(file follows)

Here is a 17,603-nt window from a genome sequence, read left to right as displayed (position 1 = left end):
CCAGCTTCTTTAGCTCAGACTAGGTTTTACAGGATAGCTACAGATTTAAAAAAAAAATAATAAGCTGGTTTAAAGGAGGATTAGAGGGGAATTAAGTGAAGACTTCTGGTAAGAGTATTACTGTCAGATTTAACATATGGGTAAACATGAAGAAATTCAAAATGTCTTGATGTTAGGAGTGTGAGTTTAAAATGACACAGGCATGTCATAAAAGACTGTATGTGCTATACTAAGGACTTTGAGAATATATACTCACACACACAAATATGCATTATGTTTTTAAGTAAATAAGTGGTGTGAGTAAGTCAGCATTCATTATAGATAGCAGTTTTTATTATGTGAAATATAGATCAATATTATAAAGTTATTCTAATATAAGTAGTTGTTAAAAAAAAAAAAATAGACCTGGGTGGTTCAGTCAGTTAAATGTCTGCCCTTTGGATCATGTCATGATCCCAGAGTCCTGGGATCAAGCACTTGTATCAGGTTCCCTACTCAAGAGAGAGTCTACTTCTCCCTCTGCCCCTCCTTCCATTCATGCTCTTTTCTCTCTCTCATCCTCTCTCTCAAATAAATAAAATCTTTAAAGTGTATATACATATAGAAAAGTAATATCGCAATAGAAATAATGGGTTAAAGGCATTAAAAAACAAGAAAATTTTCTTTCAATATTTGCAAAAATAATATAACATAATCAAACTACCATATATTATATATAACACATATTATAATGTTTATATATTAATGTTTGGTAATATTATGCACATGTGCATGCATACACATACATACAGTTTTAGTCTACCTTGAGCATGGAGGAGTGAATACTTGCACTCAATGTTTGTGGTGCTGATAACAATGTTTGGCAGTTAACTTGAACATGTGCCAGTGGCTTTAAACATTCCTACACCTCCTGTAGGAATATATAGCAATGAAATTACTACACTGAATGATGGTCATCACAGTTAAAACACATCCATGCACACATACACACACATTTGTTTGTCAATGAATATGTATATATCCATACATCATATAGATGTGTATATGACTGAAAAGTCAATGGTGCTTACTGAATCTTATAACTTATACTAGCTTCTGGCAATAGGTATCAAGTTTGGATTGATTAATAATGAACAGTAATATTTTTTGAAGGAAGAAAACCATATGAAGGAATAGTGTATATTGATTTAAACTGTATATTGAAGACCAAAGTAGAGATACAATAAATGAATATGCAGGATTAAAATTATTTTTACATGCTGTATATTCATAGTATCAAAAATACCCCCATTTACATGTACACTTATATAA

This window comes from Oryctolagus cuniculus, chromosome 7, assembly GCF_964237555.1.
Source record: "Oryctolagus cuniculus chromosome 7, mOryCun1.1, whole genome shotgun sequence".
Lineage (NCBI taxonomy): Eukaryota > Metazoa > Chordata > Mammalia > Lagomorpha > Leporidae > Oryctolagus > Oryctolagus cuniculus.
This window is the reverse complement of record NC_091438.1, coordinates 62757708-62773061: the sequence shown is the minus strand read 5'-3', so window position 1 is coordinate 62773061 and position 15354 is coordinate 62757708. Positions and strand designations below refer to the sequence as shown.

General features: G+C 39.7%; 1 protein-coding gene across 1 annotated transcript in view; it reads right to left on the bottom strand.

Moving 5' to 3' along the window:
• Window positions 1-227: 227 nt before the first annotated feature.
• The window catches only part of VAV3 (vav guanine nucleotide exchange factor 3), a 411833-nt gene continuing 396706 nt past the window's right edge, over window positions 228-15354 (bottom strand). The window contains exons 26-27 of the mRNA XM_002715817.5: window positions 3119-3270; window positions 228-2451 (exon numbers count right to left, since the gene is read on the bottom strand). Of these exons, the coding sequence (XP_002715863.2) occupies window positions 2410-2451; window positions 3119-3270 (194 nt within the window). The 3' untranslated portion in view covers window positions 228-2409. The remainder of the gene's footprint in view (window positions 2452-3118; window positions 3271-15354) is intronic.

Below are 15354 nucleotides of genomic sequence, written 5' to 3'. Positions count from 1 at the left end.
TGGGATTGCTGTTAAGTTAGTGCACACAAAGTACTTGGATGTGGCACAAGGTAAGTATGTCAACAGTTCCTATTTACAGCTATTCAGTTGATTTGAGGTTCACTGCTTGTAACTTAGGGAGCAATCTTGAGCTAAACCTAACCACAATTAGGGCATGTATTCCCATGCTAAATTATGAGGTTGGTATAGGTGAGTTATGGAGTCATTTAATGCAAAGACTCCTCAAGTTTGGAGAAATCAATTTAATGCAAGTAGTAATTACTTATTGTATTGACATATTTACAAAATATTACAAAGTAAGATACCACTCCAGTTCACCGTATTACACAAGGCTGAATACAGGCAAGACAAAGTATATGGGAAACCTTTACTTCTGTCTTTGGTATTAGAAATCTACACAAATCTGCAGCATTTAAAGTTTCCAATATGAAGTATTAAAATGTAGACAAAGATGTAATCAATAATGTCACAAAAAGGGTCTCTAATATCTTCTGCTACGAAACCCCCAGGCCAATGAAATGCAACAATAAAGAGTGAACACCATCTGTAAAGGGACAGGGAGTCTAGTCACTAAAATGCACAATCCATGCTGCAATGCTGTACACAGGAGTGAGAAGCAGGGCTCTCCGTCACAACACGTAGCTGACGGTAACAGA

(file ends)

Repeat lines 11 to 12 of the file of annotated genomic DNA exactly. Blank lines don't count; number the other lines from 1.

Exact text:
Below are 15354 nucleotides of genomic sequence, written 5' to 3'. Positions count from 1 at the left end.
TGGGATTGCTGTTAAGTTAGTGCACACAAAGTACTTGGATGTGGCACAAGGTAAGTATGTCAACAGTTCCTATTTACAGCTATTCAGTTGATTTGAGGTTCACTGCTTGTAACTTAGGGAGCAATCTTGAGCTAAACCTAACCACAATTAGGGCATGTATTCCCATGCTAAATTATGAGGTTGGTATAGGTGAGTTATGGAGTCATTTAATGCAAAGACTCCTCAAGTTTGGAGAAATCAATTTAATGCAAGTAGTAATTACTTATTGTATTGACATATTTACAAAATATTACAAAGTAAGATACCACTCCAGTTCACCGTATTACACAAGGCTGAATACAGGCAAGACAAAGTATATGGGAAACCTTTACTTCTGTCTTTGGTATTAGAAATCTACACAAATCTGCAGCATTTAAAGTTTCCAATATGAAGTATTAAAATGTAGACAAAGATGTAATCAATAATGTCACAAAAAGGGTCTCTAATATCTTCTGCTACGAAACCCCCAGGCCAATGAAATGCAACAATAAAGAGTGAACACCATCTGTAAAGGGACAGGGAGTCTAGTCACTAAAATGCACAATCCATGCTGCAATGCTGTACACAGGAGTGAGAAGCAGGGCTCTCCGTCACAACACGTAGCTGACGGTAACAGA